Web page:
Understanding Boundaries plus 8 Healthy Ways to Cope with Anger

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Image by Lubos Houska from Pixabay

Another one of the Reiki Precepts is:

Just for today, I will not anger

Therefore, in this blog I will be giving advice on healthy ways to cope with anger. However, in order to begin to heal this complex emotion we must first understand it. So let’s begin to break it down.

Understanding Anger

Anger is something that is quite common in today’s society and unfortunately it is also something that is commonly misunderstood and judged by others. This is perhaps understandable as anger often causes harm to others.

In order to understand the topic of harm please refer to my blog post on this subject.

As children, we are taught by adults that anger is a very bad and shameful thing. Our caregivers often train us to hold an extremely negative opinion about anger.

The main reason for this is likely because they themselves have never understood their own anger properly and have not been taught healthy ways to cope with anger.

So what is anger and where does it come from?

Where Does Anger Come From?

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Image by Arek Socha from Pixabay

Anger is primarily a sign that our own boundaries have been crossed. When looking at anger from this perspective then it becomes a very positive thing.

Wow! Hang on? How can anger possibly be positive?

In order to understand this fully we need to look at the definition of a boundary. It is important for us to define what this is because it can be taken completely out of context by those who have had their boundaries crossed in childhood.

Those who have had these types of experiences repeatedly in the past will often fail to set healthy boundaries in their daily lives.

What Is A Boundary?

A boundary is nothing more or less than a statement about who you are as a person. For example:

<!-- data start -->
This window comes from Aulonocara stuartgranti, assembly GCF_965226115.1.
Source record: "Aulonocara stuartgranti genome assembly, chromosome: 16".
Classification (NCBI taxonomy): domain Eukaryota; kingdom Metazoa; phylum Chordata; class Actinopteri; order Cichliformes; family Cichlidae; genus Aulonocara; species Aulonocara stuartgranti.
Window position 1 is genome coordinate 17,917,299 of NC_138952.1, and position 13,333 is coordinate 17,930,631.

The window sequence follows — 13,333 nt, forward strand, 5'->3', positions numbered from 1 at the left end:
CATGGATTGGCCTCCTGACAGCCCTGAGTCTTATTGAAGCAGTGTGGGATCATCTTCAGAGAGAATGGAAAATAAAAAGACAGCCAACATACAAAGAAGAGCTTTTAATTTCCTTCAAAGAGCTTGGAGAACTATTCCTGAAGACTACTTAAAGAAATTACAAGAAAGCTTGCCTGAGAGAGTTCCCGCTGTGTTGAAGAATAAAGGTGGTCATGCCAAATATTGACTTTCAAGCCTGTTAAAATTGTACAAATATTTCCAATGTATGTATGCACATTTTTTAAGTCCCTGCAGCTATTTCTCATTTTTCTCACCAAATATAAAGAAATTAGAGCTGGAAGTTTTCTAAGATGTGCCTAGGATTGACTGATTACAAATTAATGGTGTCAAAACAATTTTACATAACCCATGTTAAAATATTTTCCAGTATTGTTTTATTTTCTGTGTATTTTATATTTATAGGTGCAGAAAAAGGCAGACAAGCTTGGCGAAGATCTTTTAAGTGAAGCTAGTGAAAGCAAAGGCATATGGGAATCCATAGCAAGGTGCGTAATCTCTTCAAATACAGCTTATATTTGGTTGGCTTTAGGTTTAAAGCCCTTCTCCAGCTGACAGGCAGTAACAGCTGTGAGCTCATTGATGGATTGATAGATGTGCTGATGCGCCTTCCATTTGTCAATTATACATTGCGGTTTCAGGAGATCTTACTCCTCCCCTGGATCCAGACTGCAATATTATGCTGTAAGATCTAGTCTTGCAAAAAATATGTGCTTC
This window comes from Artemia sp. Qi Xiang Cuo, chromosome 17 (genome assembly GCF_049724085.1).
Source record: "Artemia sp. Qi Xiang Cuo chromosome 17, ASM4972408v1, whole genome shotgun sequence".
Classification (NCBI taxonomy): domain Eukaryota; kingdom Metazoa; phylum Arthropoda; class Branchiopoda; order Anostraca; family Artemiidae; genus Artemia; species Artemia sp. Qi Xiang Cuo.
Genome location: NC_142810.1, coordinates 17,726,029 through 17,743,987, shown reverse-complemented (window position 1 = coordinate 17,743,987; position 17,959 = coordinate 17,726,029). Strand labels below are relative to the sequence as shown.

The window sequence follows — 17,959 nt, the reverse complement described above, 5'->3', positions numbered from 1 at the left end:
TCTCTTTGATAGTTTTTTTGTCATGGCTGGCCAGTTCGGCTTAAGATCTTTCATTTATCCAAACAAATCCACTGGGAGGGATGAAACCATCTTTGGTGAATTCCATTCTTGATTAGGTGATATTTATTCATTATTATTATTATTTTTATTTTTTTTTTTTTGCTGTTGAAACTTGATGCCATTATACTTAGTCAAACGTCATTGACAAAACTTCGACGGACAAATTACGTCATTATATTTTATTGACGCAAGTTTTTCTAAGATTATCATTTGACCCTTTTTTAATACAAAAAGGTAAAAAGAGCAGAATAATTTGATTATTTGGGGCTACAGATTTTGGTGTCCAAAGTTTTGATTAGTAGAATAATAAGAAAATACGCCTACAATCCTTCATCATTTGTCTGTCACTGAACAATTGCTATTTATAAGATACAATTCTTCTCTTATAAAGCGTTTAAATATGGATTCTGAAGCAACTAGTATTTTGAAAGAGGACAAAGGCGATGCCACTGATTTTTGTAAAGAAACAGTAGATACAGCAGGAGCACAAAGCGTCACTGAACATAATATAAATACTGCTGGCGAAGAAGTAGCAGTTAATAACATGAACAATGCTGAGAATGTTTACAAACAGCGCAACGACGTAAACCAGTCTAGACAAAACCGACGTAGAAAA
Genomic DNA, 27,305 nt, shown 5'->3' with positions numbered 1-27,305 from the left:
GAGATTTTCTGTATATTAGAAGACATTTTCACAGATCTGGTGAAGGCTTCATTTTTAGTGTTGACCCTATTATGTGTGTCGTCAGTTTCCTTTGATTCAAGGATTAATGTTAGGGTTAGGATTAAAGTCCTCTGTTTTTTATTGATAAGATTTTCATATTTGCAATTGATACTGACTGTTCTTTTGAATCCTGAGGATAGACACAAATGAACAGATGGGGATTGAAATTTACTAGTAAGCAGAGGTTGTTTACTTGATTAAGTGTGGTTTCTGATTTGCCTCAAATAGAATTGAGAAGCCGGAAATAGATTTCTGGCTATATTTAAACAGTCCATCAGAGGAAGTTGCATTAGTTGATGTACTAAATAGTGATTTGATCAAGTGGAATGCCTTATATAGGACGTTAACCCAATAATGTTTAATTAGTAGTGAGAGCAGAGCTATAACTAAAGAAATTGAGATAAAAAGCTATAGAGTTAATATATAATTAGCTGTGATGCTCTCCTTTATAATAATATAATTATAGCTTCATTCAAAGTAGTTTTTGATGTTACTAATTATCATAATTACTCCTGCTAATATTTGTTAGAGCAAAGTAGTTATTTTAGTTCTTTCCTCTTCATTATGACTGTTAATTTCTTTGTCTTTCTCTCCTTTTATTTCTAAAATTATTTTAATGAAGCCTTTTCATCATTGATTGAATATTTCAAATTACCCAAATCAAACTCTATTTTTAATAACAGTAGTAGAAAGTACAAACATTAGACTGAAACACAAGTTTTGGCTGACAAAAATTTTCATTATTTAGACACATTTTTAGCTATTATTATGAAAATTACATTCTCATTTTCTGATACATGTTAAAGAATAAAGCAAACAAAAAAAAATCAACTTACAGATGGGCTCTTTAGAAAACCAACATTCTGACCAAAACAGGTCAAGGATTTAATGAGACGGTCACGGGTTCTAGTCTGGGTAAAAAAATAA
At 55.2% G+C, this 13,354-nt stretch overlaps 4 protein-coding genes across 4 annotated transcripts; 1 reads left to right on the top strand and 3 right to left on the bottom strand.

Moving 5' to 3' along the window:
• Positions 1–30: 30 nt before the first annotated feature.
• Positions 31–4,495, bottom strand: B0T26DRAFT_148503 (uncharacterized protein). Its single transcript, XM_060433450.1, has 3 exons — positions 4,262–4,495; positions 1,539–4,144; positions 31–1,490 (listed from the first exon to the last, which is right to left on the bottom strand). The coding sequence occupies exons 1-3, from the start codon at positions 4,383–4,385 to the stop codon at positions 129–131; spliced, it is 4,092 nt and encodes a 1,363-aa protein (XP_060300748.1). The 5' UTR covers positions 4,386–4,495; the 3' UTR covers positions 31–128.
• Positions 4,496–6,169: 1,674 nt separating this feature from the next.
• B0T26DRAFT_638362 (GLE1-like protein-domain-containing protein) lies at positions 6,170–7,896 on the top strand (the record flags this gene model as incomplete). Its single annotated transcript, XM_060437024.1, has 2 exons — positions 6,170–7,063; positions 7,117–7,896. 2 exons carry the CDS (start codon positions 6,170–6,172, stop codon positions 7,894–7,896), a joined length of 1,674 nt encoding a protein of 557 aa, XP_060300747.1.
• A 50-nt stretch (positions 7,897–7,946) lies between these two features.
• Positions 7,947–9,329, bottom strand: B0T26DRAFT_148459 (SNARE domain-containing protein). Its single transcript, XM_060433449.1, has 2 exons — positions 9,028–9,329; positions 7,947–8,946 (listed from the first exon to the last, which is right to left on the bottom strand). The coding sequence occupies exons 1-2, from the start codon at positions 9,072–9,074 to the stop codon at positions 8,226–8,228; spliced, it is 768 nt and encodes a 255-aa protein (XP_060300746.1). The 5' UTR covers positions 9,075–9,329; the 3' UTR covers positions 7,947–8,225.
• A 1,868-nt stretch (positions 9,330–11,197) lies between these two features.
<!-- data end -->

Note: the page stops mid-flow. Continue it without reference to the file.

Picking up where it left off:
“I like macaroni cheese” is a boundary

Yes it really is as simple as that. Therefore, the key to setting healthy boundaries lies primarily in understanding who you are as a person and becoming your own best friend.

Anger will arise in regard to boundaries if we feel that one of our core principles is threatened by another or has been taken advantage of. For example, if someone else is behaving in a passive aggressive manner by failing to express their true feelings, then:

“I prefer open communication”, becomes a boundary. This is a statement about your own personality and you are also letting the other person know that lack of communication makes you feel unsafe.

Anger From A Positive Perspective

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Image by klimkin from Pixabay

Therefore instead of approaching anger from a shame based perspective you can choose to understand that it is simply a call to look within and understand yourself better.

Once you begin to comprehend your own personality then you will begin to define what is important to you in terms of how you wish to be treated. In short, what are your standards in regard to personal relationships?

Ultimately, in order to have a successful relationship with someone, you must first treat yourself with the same degree of love and respect that you wish to get from another person. Only then can you start to feel more comfortable in your own skin.

Once you start to feel comfortable in your own skin you will begin to feel safe around other people and start to attract healthy relationships into your life. By coming from this perspective we really can understand that our boundaries are primarily our own responsibility and not something that we ought to impose on others.

Regarding that particular point there is something else that is important to remember. That is that boundaries can become abusive.

When Boundaries Become Abusive

Often abusive boundaries in adulthood stem from the trauma of being unable to have any sense of our own anonymity in childhood. Any attempt to establish a distinct sense of self as children quickly led to us being shut down and our boundaries crossed.

Even something as simple as a two-year-old being told by a parent:

“No you can’t have the pink cup. You will take what ever one I give you”

can be an example of a childhood trauma where a child was unable to exert their own sense of independence, choice and preference.